Many people are aware of the benefits of physical therapy to treat common orthopedic conditions such as back and hip pain. However if your condition isn’t resolving with traditional orthopedic PT intervention, your pelvic floor may be at the root of your pain.
Most of us can talk to friends and family about our back pain, exchanging symptoms and helpful suggestions at a cocktail party, but we hardly ever mention symptoms involving sexual and genitourinary issues such as vaginal, rectal or lower abdominal pain.
Some of the most common “orthopedic” conditions that may be due to an underlying pelvic floor dysfunction include lower back, hip and foot/ankle pain.
1. Low Back Pain
Based on the type of discomfort you feel in your low back, you may be able to tell if the cause is pelvic floor. In his article Musculoskeletal Causes of Chronic Pelvic Pain, Dr. Anthony Gyang reports when back pain feels vague and poorly localized, unilateral, aching, throbbing, and/or heavy this might indicate that pelvic dysfunction is the cause.
In addition, you may experience a sensation of pelvic floor heaviness or pressure. Signs that your pain may be connected to a “hypertonic” or “tight” pelvic floor include acute
attacks of pain that awaken you at night, radiation of the pain to your sacrum, and pain with sex. In women, this is often referred to as dyspareunia. For men it may manifest as erectile dysfunction. Low back pain that starts in the afternoon and get progressively worse as the day goes on may indicate the presence of Levator Ani Syndrome, overly tight pelvic floor muscles. These flares may be constant for days at a time, or occur suddenly with short duration.
The reason for this relationship has to do with the role the
pelvic floor plays in stabilizing your low back. During many activities, your Multifidus, Transverse Abdominis and Pelvic Floor work together as a 3-point brace to keep your spine in line. When one of these muscles malfunction, it can put stress on the other two, resulting in pain.
2. Hip Pain
The muscles that provide stability and allow motion of the hip attach to the pelvic floor muscles so if you’re experience hip pain, there may be underlying pelvic floor dysfunction.
Three common causes of hip pain include hip osteoarthritis, labral tears and femoroacetabularimpingement (hip impingement). Each condition reflects a deviation from proper hip biomechanics, and may be influenced by dyssynergic (improperly functioning) musculature. Two of the muscles that are both part of the pelvic floor and help control our hips are the Piriformis and the Obturator internus. Both of these muscles assist in rotating the leg out and in stabilizing the head of the femur into the hip socket. If the hip socket is unstable, it can cause stress to these muscles, thereby causing stress to the pelvic floor as a whole, and vice versa.
3. Foot & Ankle Pain
Though you are more likely now to hear from your PT about how your ankle and foot issues may be affecting joints and muscles throughout your leg and lower back, the connection between ankle/foot and pelvic floor are addressed much less frequently. In the case of treating athlete's foot there are many ways to do this at home, read this article to learn more. Several studies now link increased activity of the ankles to increased activity of your pelvic floor muscles.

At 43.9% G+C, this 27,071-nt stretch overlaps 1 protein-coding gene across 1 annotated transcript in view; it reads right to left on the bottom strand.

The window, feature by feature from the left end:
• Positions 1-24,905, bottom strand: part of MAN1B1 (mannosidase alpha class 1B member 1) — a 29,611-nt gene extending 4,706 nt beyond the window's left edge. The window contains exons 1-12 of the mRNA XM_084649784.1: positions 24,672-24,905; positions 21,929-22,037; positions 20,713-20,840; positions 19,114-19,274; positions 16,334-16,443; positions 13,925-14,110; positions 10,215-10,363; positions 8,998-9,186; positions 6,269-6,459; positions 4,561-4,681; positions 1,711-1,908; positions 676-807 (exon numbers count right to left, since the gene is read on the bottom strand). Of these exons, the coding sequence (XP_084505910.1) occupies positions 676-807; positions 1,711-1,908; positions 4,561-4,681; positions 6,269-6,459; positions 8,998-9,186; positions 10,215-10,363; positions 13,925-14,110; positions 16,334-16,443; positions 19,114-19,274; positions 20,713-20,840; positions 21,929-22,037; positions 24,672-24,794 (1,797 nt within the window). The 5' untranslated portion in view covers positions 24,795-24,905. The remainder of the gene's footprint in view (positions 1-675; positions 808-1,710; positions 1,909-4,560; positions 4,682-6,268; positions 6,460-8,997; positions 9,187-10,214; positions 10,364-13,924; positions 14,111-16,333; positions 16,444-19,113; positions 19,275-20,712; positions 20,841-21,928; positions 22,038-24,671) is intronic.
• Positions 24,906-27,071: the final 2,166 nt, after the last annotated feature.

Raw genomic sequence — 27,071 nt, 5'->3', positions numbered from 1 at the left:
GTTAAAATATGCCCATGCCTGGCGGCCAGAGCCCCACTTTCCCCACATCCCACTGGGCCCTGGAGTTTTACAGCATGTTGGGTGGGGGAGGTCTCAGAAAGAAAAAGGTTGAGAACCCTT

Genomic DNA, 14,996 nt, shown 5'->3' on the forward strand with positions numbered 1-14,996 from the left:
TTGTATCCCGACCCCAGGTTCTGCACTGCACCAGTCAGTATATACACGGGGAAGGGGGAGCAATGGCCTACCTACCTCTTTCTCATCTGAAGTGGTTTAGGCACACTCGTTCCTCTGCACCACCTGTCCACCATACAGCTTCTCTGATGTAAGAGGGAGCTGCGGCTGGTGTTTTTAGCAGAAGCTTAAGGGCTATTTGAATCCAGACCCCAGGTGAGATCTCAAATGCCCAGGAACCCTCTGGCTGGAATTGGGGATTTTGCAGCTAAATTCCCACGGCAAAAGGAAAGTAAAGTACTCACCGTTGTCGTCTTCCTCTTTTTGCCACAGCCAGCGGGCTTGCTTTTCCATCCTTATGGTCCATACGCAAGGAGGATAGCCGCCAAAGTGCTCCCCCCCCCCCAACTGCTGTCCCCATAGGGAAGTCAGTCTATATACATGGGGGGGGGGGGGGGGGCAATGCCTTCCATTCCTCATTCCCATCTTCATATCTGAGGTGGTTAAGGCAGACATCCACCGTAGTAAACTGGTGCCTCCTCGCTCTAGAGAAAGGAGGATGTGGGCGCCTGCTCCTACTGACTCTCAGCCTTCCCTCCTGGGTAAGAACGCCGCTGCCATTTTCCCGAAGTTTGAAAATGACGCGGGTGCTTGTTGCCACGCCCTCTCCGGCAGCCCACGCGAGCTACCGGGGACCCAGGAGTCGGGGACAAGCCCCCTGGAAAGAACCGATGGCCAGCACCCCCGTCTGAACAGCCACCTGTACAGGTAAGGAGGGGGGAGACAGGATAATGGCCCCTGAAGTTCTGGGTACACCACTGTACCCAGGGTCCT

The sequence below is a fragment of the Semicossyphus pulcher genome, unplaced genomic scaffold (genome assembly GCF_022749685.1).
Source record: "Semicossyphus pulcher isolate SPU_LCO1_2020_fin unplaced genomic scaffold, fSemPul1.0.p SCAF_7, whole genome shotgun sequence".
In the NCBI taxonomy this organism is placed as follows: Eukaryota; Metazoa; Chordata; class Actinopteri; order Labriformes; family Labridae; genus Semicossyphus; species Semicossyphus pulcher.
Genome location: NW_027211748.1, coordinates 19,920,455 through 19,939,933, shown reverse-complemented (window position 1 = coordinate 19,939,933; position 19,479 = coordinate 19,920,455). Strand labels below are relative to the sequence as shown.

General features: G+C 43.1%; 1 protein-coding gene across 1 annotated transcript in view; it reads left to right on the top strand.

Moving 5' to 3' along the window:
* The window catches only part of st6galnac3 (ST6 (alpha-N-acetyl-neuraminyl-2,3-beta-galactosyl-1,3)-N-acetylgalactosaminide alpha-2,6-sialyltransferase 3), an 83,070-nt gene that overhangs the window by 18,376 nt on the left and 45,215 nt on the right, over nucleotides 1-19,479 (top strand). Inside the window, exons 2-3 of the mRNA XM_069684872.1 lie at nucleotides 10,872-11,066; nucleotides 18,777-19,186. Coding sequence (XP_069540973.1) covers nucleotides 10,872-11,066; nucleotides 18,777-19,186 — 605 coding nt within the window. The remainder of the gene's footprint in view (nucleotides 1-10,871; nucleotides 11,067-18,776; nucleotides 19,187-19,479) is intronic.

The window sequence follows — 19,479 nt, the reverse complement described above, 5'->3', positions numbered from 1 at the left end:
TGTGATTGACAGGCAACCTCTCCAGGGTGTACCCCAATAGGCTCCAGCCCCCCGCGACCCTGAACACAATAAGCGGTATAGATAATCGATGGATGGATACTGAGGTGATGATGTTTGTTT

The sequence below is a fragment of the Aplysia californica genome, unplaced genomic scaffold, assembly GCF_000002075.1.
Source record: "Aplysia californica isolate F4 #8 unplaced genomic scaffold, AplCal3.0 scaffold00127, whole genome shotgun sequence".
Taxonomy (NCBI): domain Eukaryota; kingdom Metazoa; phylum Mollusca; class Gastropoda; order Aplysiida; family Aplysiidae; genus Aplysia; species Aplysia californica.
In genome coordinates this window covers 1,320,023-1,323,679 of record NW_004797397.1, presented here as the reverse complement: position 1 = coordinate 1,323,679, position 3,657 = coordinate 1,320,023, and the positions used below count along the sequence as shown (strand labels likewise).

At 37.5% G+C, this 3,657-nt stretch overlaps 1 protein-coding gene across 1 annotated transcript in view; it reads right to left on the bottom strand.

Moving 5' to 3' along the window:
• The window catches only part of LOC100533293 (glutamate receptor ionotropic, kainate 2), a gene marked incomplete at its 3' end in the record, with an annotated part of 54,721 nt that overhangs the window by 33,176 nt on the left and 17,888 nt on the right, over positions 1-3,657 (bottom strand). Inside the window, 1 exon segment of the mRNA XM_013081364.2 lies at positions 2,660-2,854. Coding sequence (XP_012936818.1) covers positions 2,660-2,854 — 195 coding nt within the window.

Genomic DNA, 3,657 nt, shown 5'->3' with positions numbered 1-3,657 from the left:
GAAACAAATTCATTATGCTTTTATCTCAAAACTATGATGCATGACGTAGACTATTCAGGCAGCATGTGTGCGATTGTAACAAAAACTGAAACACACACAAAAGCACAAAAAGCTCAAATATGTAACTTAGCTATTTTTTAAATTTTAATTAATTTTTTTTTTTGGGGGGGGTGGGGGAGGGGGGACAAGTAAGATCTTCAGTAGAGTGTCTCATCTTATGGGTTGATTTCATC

When the mechanics of your lower legs are changed due to an ankle sprain, flat feet, fractures, orother foot and ankle conditions, it’s likely that the activity of your pelvic floor musculature may be affected as well.
In addition, if you’re experiencing foot pain and having difficulty identifying the cause, there may be a phenomenon known as “smudging” happening in the brain.
Your brain has a virtual map of your body on an area called the sensorimotor cortex. Hundreds of thousands of brain cells or neurons represent different body parts. To find the foot on our virtual map, see that it’s in-between the knee and genital/pelvic region. With prolonged foot pain or disuse, the brain cells of the foot recruits the cells that lie next to that body part on the virtual map. Therefore, when you are experiencing foot pain for long periods of time, your brain may begin to smudge the “pelvic area” or vice versa.
If you feel that you may fall into one of the categories listed above, or if you have any other reason to believe that your pelvic floor may be involved in your current condition, we would recommend seeing a physical therapist that specializes in pelvic health. The good news is that the brain and nervous system can be retrained (due it’s neuroplasticity) so healing can be achieved no matter how long you may have suffered with persistent pain.
- Chen, H., Lin, Y., Chien, W., Huang, W., Lin, H., & Chen, P. (2009). The Effect of Ankle Position on Pelvic Floor Muscle Contraction Activity in Women. Journal of Urology, 181(3), 1217-1223. doi:10.1016/j.juro.2008.10.151
- Prather, H. (2002). Musculoskeletal Evaluation for Pelvic Pain. Female Pelvic Health and Reconstructive Surgery, 241-261. doi:10.3109/9780203908938-16
- Pelvic, Sexual Intercourse, and Abdominal Pain can be Simple or Complex. (n.d.). Retrieved
- February 22, 2019, from http://pelvicexpert.com/readmore_pain.php
- Muscolino, J. (n.d.). Muscles of the Pelvis. Retrieved February 22, 2019, fromhttps://learnmuscles.com/blog/tag/obturator-internus/
- Vandyken, C., & Hilton, S. (2019). The Puzzle of Pelvic Pain: A Rehabilitation
- Framework for Balancing Tissue Dysfunction and Central Sensitization II: A Review of
- Gyang, A., Hartman, M., & Lamvu, G. (2013). Musculoskeletal Causes of Chronic Pelvic Pain. Obstetrics & Gynecology, 121(3), 645-650. doi:10.1097/aog.0b013e318283ffea Treatment Considerations. Journal of Womenʼs Health Physical Therapy, 36(1), 44-54. doi:10.1097/jwh.0b013e31824e0ab4